“Simplicity is the ultimate sophistication.” – Leonardo Da Vinci
So, keeping in mind Da Vinci’s advice, we move on to décor. The thing about throwing a themed wedding is you have to make sure everyone gains the full experience. Now, for African décor you have two main color schemes that correspond with the tropical and Saharan sides of Africa.
So, today, we will go through the aspects of Afro-inspired décor. And yes, that means that those prints (African and animal), those feathers, beads and the other exotic items we Africans use for decoration will now be considered one-by-one.
The good thing about décor in Africa is that it is rarely country
specific. It probably used to be, though. The main difference is in the texture of native cloth. Here are some examples of African print: the Igbo people have the Akwete cloth, Kente cloth for the Ashanti and Ewe people, bark-cloth for some tribes in Uganda and Kitenge for Kenya (the Kikuyu there wear it) and other regions of east Africa.
The invitation cards are a simple matter, really. All you have to do is pick a design for them. Whether it will be animal print, a Moroccan pattern, African print or another pattern of African origin is for you to decide. You can get a number of ideas on-line.
For a natural splash of color, use African flowers (which are in abundant variety). From the hibiscus flower to the African iris you will have a number to pick from. These can actually work for whichever color scheme you are going for. Plus, since we Africans are all about color and patterns of beauty, let the creative juices flow. Instead of using plain old ribbons (no offense if you find those captivating…) and clay as flower-ribbons and stands, why not use some of our cloth printed with African or animal patterns and heavy wooden vases?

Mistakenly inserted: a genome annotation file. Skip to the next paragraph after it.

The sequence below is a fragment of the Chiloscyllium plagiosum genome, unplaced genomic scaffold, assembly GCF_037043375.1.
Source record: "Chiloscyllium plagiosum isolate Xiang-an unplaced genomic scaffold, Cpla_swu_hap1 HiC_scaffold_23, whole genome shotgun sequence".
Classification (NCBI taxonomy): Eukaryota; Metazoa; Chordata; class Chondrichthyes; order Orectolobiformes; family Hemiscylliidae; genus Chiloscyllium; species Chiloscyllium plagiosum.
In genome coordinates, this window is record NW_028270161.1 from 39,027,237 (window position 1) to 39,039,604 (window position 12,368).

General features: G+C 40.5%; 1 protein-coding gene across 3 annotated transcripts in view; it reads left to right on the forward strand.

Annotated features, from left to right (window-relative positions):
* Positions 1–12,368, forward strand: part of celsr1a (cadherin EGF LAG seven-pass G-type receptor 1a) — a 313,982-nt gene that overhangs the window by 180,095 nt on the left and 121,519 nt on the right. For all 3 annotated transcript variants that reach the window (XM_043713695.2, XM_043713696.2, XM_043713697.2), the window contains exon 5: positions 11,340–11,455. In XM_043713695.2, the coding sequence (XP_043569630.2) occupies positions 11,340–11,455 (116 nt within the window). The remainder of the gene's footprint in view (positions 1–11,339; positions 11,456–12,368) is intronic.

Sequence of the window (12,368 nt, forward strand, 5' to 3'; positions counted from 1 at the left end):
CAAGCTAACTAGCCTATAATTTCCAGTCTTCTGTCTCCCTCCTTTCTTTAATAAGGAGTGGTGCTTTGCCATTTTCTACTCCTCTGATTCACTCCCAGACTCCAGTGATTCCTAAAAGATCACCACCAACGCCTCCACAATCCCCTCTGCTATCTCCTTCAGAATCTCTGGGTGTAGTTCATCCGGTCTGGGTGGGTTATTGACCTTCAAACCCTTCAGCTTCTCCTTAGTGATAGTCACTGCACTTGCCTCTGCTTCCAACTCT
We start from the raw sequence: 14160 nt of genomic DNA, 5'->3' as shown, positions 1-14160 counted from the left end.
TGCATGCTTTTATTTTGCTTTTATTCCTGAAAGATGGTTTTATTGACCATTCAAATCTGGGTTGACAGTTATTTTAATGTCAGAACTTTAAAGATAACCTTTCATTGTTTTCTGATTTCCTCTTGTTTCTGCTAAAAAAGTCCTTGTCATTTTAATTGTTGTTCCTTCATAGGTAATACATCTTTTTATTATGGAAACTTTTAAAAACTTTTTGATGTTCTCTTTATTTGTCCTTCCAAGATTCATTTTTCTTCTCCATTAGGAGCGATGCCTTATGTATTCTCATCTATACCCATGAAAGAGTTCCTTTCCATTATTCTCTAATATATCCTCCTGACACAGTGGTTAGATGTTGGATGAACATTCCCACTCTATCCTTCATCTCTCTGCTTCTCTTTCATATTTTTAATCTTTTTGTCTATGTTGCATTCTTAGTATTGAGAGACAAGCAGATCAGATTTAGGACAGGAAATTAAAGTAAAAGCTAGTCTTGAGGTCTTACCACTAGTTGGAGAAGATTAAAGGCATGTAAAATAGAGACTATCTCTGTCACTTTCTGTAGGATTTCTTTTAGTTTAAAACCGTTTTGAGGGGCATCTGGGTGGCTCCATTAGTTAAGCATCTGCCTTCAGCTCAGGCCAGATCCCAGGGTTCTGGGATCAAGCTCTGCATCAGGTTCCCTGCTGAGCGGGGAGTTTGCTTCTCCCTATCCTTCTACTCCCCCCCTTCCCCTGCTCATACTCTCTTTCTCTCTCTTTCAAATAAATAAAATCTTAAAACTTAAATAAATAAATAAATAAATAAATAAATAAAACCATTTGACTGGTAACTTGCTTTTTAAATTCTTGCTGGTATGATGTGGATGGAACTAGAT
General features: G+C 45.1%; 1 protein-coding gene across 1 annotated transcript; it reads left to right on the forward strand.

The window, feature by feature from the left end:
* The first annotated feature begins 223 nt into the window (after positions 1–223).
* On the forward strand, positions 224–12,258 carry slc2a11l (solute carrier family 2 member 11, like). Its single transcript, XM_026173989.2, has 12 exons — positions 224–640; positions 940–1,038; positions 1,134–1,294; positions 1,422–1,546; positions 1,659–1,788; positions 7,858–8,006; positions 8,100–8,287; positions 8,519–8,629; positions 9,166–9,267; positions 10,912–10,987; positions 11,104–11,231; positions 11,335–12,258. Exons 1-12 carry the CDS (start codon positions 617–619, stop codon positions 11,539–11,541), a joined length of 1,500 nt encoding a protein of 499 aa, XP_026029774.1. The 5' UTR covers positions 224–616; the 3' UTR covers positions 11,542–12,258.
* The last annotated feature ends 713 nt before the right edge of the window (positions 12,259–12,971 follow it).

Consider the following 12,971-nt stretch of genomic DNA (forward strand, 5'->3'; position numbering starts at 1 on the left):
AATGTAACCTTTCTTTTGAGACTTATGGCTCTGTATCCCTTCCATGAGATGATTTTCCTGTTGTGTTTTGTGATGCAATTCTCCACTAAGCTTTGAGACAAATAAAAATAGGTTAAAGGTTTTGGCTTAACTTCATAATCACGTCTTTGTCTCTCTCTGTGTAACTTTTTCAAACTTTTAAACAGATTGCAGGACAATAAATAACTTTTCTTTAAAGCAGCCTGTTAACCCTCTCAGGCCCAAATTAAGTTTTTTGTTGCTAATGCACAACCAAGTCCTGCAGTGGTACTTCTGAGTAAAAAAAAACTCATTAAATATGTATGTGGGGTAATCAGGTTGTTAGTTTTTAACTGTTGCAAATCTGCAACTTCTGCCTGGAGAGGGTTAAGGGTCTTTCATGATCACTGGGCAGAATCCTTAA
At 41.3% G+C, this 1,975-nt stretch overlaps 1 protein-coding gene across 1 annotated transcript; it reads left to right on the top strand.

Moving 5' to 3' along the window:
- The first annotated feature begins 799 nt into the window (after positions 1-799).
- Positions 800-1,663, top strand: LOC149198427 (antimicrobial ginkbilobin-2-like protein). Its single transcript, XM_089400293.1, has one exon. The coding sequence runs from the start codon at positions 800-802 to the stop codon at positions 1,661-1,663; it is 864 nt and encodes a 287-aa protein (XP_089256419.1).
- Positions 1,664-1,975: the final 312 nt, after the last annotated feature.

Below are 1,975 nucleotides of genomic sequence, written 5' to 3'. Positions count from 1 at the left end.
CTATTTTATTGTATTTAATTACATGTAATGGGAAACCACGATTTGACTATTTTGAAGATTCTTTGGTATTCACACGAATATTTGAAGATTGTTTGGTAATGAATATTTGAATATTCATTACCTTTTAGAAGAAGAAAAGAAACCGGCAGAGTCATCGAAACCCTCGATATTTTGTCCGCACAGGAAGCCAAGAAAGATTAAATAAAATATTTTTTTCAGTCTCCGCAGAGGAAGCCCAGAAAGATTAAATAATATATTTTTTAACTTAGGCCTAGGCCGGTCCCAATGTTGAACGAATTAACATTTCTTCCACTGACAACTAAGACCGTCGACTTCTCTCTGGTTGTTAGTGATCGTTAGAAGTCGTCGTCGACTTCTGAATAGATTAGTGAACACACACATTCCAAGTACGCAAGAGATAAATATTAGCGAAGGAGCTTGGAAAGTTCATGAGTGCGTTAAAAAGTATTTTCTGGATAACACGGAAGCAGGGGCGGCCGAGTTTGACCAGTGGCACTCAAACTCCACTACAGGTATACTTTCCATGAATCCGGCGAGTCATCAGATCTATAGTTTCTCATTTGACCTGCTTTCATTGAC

Caution: Remember to pick flowers whose time of full bloom is in coincidence with your wedding.
But flowers are not a must. You can use feathers or other African vegetation (like willows, bamboo and aloes). Now, as we all know, birds come in all sizes and colors, so you can have fine playing with how you will arrange them. I came across this pic where they put the feathers in glasses instead of vases – all I can say is: simplicity really is sophistication.
Using table cloths of African design (animal- or African-print) is a cost effective method. If you could also have the table-mats made of beads or actual miniature African mats, then that would be a plus.
As additional decorations, items that could be placed on the wall or table are African masks, baskets, animal carvings, paintings depicting traditional African scenes and mats. The baskets can hold flowers, exotic fruits or some other natural ornaments like cowrie shells and traditional beads.
All in all, picking out the décor may be a bit hard. So keep it simple, natural and you. There is no need to use all the suggestions listed above: you will be making things complicated. And at the risk of sounding like a broken record, I will say this one last time:
“Simplicity is the ultimate sophistication.”
For more African Wedding insights visit – http://ugandawedding.org
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